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Five ways to really annoy your customers

12th Nov 2008
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After being subjected to terrible customer service recently, Dan Martin has compiled some handy tips for other organisations looking to lose customers and alienate people.

Dan Martin

By Dan Martin

It's not often I get angry but I certainly did recently while waiting for the company which manages my rented house to fix a broken boiler. In the end, I endured eight days of cold showers before the problem was sorted.

Throughout the whole process I experienced amazingly poor levels of customer service with unfulfilled promises, a confrontational attitude and miscommunication. Believe me, the company got to know how I felt about it but I'm still pretty annoyed so ever the journalist, I thought I'd write something which would serve as a warning to other business owners against not alienating their customers.

  1. Make promises you don't keep

    "We're call you back in 20 minutes", "an engineer will be around in an hour" were among the many promises the company failed to keep.

    If you can't keep promises to your customers, don't make them. Panicing about a negative situation and pledging to do something you're unlikely to be able to do will only make an already bad situation even worse. Be honest with your customer and if a problem does occur admit to it and fix it but don't try to bide some time by making promises you won't keep.

  2. Be confrontational

    During one of my many calls about my broken boiler the lady on the phone asked "So Mr Martin, what exactly do you want us to do?". "Fix the boiler!" was my angry reply.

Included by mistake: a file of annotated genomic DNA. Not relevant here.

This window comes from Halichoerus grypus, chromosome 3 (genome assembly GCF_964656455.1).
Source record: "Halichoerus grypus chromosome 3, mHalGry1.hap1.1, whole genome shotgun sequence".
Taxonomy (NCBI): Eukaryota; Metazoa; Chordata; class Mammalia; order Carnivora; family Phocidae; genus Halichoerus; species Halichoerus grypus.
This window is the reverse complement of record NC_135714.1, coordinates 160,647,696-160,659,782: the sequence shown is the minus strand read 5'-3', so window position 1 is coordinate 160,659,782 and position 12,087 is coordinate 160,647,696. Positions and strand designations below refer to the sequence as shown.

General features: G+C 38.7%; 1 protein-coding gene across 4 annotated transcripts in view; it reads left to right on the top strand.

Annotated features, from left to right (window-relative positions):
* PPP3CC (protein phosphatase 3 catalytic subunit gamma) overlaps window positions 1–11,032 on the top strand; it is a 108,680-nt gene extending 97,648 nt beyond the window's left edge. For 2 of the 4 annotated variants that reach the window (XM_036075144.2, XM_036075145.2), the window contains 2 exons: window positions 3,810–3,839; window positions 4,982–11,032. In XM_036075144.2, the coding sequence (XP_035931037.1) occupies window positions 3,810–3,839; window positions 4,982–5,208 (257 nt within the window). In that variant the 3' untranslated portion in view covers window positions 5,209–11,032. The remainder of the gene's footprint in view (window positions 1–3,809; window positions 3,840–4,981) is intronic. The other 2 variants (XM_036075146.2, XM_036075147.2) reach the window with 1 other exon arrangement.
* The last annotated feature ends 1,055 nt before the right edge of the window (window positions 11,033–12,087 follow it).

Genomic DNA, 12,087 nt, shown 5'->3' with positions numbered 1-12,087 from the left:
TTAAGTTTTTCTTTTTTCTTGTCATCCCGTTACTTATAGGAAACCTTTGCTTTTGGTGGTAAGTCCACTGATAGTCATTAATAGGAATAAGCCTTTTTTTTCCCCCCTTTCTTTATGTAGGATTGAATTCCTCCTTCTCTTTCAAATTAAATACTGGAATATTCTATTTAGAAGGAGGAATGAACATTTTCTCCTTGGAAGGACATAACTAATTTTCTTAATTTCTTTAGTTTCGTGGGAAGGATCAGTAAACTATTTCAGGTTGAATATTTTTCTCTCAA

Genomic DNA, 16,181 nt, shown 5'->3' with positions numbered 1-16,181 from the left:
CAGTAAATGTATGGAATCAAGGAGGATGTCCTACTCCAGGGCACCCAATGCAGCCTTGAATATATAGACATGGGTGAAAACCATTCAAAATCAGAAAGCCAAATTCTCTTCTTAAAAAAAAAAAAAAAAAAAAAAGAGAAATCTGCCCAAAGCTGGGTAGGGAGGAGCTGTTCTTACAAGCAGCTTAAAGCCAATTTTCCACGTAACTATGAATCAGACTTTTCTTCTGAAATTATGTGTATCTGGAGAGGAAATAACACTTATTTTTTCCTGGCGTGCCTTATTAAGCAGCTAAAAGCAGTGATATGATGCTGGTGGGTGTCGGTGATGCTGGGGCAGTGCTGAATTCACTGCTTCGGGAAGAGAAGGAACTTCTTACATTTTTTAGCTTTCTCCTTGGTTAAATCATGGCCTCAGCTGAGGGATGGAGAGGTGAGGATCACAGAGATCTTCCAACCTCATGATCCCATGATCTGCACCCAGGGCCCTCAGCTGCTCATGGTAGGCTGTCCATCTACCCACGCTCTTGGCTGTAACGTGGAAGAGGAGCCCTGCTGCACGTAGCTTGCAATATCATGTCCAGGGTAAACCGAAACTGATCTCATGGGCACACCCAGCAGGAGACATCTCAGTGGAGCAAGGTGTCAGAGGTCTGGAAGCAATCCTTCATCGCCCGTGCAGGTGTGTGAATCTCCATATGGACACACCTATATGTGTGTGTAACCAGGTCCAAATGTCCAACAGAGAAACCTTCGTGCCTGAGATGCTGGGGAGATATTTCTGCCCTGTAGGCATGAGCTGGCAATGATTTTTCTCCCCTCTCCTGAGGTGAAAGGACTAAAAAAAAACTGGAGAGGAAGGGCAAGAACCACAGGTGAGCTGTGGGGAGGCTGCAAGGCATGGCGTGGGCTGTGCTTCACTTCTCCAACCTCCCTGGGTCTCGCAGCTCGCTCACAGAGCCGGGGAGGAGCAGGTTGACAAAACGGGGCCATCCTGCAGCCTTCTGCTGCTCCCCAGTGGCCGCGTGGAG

Such an confrontational attitude will only anger your customer. Returning customers are crucial to the success of any business so how is you making them stressed going to help the situation? Yes, your customer may be fuming and I'm not saying you should accept abuse but they will only become even angrier if you lose your cool.

  3. Make excuses

    "We are very short staffed at the moment Mr Martin" was one response I received to my query on day three of the broken boiler as to why an engineer hadn't turned up for the second time.

    A customer doesn't want to hear excuses like you've mucked up because you don't have enough staff to cope and more importantly they shouldn't be hearing such claims as it doesn't exactly encourage confidence in your business as an operation worth dealing with. Don't blame other people, admit it's your mistake and fix it.

  4. Don't apologise

    Not once during my several tense conversations after my many cold showers do I remember hearing "I'm sorry".

    If your service or product hasn't come up to scratch apologise for it. Just because you've failed to deliver this time doesn't necessarily mean you've lost the customer for good. Admitting a mistake, being efficient and fixing a problem could even turn them from a one-off into a loyal customer.

  5. Don't tell your colleagues what's happening

    Something I got very used to hearing during Boilergate was "oh yes, I've found a note saying someone was going to call you".

    A failure of internal communication can be the downfall of many a business no matter what the size. If you've dealt with a customer issue and there's still work to do but you're not going to be on site to do it for goodness sake tell someone else the details. There's nothing more frustrating for a customer than repeating the same details over and over again.

    Dan Martin is editor of

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